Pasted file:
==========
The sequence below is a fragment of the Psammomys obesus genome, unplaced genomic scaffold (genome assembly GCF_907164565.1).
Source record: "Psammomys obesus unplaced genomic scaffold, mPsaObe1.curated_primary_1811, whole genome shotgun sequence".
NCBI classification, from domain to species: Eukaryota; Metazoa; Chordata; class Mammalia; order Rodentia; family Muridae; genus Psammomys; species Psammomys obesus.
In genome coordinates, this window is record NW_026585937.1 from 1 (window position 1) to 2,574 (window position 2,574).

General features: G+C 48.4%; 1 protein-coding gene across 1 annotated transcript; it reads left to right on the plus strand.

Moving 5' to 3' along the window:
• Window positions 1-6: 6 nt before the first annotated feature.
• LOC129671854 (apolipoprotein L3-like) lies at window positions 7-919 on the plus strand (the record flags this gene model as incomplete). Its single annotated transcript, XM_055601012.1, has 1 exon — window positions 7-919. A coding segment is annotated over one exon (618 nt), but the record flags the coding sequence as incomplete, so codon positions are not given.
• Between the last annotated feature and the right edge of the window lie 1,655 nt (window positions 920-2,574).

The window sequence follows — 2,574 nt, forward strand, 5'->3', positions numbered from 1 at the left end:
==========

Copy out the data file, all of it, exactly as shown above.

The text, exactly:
The sequence below is a fragment of the Psammomys obesus genome, unplaced genomic scaffold (genome assembly GCF_907164565.1).
Source record: "Psammomys obesus unplaced genomic scaffold, mPsaObe1.curated_primary_1811, whole genome shotgun sequence".
NCBI classification, from domain to species: Eukaryota; Metazoa; Chordata; class Mammalia; order Rodentia; family Muridae; genus Psammomys; species Psammomys obesus.
In genome coordinates, this window is record NW_026585937.1 from 1 (window position 1) to 2,574 (window position 2,574).

General features: G+C 48.4%; 1 protein-coding gene across 1 annotated transcript; it reads left to right on the plus strand.

Moving 5' to 3' along the window:
• Window positions 1-6: 6 nt before the first annotated feature.
• LOC129671854 (apolipoprotein L3-like) lies at window positions 7-919 on the plus strand (the record flags this gene model as incomplete). Its single annotated transcript, XM_055601012.1, has 1 exon — window positions 7-919. A coding segment is annotated over one exon (618 nt), but the record flags the coding sequence as incomplete, so codon positions are not given.
• Between the last annotated feature and the right edge of the window lie 1,655 nt (window positions 920-2,574).

The window sequence follows — 2,574 nt, forward strand, 5'->3', positions numbered from 1 at the left end: